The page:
Dr. Thomas then focused his National Heart, Lung, and Blood Institute-funded investigations in disadvantaged communities in Washington, D.C. in 1989, when he joined Howard as an associate professor and chief of pulmonary and critical care medicine. Howard, an institution heralded for its long tradition of teaching gifted black students, is where both Dr. Thomas and his father had earned their medical degrees. His father practiced family medicine in their home in Philadelphia and then a small town in south New Jersey. “I didn’t talk to my father enough about medicine directly, but it impacted me a lot,” Dr. Thomas says. “He didn’t proselytize about how great medicine was, but observing him was very important for me.”

More than four decades later, Dr. Thomas finds Dr. Haynes’ critique highly relevant. “The problems and potential solutions that he pointed out in that article are the same ones that are still necessary today,” Dr. Thomas says. “The issue with minority specialists is a global discipline issue in that there’s just not enough minorities in the pipeline. They are not graduating from college in big numbers, and those who do are not going into medicine.”

As head of the Howard University Hospital Pulmonary Fellowship Program, Dr. Thomas has found that most minority graduates pursue the primary care path as they generally prefer practicing in underserved communities. Inspired, he’d like to see more enter the pulmonary, critical care, and sleep fields. “We need to be very active in increasing the numbers of minority physicians,” Dr. Thomas says. “I believe this is possible because many of the patients we serve, particularly in our teaching hospitals, are underserved minority groups, which is also true with inner city hospitals.”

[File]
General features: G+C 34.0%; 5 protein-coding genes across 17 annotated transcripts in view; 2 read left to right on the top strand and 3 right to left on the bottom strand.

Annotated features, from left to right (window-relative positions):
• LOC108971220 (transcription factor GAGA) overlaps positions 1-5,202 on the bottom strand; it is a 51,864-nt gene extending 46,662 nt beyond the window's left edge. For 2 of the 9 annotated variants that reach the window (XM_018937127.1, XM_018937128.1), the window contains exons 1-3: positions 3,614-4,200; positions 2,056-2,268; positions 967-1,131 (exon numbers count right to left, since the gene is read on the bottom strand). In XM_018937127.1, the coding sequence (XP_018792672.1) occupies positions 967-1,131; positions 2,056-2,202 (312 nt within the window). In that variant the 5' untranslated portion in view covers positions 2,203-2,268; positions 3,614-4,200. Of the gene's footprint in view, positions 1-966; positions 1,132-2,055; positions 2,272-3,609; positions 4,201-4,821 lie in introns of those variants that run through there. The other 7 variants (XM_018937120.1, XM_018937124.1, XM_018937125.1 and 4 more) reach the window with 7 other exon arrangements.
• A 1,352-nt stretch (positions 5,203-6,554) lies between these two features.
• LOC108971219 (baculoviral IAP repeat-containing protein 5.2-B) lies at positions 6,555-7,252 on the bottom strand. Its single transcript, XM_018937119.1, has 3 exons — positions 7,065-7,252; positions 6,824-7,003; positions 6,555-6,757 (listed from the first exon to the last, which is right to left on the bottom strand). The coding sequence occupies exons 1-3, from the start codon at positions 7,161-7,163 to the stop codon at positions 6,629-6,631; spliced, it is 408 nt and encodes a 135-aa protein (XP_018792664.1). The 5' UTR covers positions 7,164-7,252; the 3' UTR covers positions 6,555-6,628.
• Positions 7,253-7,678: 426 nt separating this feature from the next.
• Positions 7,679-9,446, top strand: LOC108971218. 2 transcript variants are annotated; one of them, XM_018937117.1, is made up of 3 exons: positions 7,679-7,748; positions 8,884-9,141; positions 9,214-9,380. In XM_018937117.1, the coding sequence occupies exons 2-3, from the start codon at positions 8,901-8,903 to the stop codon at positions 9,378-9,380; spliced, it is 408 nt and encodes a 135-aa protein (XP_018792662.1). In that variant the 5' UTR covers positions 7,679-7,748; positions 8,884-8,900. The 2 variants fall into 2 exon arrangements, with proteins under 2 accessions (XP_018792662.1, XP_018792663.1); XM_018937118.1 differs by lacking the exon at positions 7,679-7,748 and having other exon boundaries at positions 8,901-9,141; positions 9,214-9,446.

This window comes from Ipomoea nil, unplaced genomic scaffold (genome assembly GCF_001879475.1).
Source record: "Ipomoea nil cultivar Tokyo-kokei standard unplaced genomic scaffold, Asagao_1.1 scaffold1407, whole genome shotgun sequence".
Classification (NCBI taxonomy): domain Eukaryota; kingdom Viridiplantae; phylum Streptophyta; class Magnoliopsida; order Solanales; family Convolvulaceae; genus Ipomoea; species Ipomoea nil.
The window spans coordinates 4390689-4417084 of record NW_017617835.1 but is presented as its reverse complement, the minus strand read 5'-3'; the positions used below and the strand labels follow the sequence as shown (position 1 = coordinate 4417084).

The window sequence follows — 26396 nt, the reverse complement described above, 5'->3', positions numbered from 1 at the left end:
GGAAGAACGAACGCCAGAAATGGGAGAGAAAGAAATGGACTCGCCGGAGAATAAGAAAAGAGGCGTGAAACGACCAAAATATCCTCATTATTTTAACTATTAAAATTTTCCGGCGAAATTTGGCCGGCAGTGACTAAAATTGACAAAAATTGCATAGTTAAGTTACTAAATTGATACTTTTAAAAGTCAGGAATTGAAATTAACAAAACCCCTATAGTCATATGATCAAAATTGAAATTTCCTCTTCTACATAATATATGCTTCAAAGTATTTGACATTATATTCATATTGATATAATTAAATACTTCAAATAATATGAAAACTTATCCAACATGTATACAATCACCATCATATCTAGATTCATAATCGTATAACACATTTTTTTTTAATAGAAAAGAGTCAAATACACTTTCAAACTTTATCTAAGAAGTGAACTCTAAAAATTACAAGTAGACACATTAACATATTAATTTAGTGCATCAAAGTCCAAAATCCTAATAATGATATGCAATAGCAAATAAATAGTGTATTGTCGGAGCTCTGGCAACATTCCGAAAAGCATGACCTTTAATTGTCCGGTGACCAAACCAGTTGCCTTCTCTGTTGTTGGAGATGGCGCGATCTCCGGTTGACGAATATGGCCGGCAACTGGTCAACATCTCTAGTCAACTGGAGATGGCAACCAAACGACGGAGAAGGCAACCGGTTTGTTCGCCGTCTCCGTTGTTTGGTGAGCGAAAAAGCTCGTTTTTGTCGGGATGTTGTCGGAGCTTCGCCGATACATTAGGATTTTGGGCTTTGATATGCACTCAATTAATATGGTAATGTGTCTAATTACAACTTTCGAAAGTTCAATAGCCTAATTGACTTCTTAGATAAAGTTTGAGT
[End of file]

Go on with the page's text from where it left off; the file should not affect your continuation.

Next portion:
These days, Dr. Thomas is gradually winding down his clinical visits. But his work as chair of the Health Equality Subcommittee has just begun. With his insight and experience, the ATS will be better positioned to address the issue of health disparities as it strives to guide the field of medicine to the true definition of excellence.

Life in ATS
ATS Member Since: 1971
Primary and Secondary Assembly: Clinical ProblemsCritical Care
The chair of the Society’s first Health Equality Subcommittee of the Health Policy Committee previously served in the ATS Pulmonary and Critical Care Training Committee, and as president of Metropolitan D.C. Thoracic Society, and in the executive committee of the Maryland Thoracic Society.

“During my years of fellowship and on the faculty at Michigan, it became clear that the ATS played a predominant role in basic research in respiratory diseases and critical care medicine,” Dr. Thomas says. “My mentors were all active members of the ATS, and they had a major role in convincing me that I had an aptitude for the difficult field of pulmonary and critical medicine.”

Al has been a major force in helping all of us recognize and deal with health care inequality as well as inequality in access to medical education in minorities.-Donald R. McCaffree, MD
Last Reviewed: September 2017